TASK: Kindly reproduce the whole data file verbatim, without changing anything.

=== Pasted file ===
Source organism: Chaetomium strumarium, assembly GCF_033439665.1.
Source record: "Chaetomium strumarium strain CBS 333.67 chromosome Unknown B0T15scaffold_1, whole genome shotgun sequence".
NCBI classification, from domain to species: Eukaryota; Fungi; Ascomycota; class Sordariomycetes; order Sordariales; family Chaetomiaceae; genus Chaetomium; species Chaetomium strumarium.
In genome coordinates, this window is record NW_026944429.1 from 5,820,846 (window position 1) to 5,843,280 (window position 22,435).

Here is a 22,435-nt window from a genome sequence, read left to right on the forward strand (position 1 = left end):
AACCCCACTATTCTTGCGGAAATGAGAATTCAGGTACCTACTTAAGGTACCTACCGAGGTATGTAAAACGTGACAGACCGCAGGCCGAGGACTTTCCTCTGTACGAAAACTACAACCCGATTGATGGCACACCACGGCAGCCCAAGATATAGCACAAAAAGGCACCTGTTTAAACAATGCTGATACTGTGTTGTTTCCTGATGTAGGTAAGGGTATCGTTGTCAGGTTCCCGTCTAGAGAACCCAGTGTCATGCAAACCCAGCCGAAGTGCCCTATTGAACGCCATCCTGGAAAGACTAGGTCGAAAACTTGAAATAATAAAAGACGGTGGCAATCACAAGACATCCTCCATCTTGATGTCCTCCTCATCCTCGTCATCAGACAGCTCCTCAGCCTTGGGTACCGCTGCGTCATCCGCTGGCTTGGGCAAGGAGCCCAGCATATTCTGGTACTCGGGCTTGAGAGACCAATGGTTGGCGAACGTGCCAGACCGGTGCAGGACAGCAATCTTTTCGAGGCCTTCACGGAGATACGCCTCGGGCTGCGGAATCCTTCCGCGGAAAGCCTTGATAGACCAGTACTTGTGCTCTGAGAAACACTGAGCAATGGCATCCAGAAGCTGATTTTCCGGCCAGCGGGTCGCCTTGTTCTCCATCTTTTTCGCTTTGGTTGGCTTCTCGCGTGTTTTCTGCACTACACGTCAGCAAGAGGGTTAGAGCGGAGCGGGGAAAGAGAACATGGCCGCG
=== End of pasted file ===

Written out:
Source organism: Chaetomium strumarium, assembly GCF_033439665.1.
Source record: "Chaetomium strumarium strain CBS 333.67 chromosome Unknown B0T15scaffold_1, whole genome shotgun sequence".
NCBI classification, from domain to species: Eukaryota; Fungi; Ascomycota; class Sordariomycetes; order Sordariales; family Chaetomiaceae; genus Chaetomium; species Chaetomium strumarium.
In genome coordinates, this window is record NW_026944429.1 from 5,820,846 (window position 1) to 5,843,280 (window position 22,435).

Here is a 22,435-nt window from a genome sequence, read left to right on the forward strand (position 1 = left end):
AACCCCACTATTCTTGCGGAAATGAGAATTCAGGTACCTACTTAAGGTACCTACCGAGGTATGTAAAACGTGACAGACCGCAGGCCGAGGACTTTCCTCTGTACGAAAACTACAACCCGATTGATGGCACACCACGGCAGCCCAAGATATAGCACAAAAAGGCACCTGTTTAAACAATGCTGATACTGTGTTGTTTCCTGATGTAGGTAAGGGTATCGTTGTCAGGTTCCCGTCTAGAGAACCCAGTGTCATGCAAACCCAGCCGAAGTGCCCTATTGAACGCCATCCTGGAAAGACTAGGTCGAAAACTTGAAATAATAAAAGACGGTGGCAATCACAAGACATCCTCCATCTTGATGTCCTCCTCATCCTCGTCATCAGACAGCTCCTCAGCCTTGGGTACCGCTGCGTCATCCGCTGGCTTGGGCAAGGAGCCCAGCATATTCTGGTACTCGGGCTTGAGAGACCAATGGTTGGCGAACGTGCCAGACCGGTGCAGGACAGCAATCTTTTCGAGGCCTTCACGGAGATACGCCTCGGGCTGCGGAATCCTTCCGCGGAAAGCCTTGATAGACCAGTACTTGTGCTCTGAGAAACACTGAGCAATGGCATCCAGAAGCTGATTTTCCGGCCAGCGGGTCGCCTTGTTCTCCATCTTTTTCGCTTTGGTTGGCTTCTCGCGTGTTTTCTGCACTACACGTCAGCAAGAGGGTTAGAGCGGAGCGGGGAAAGAGAACATGGCCGCG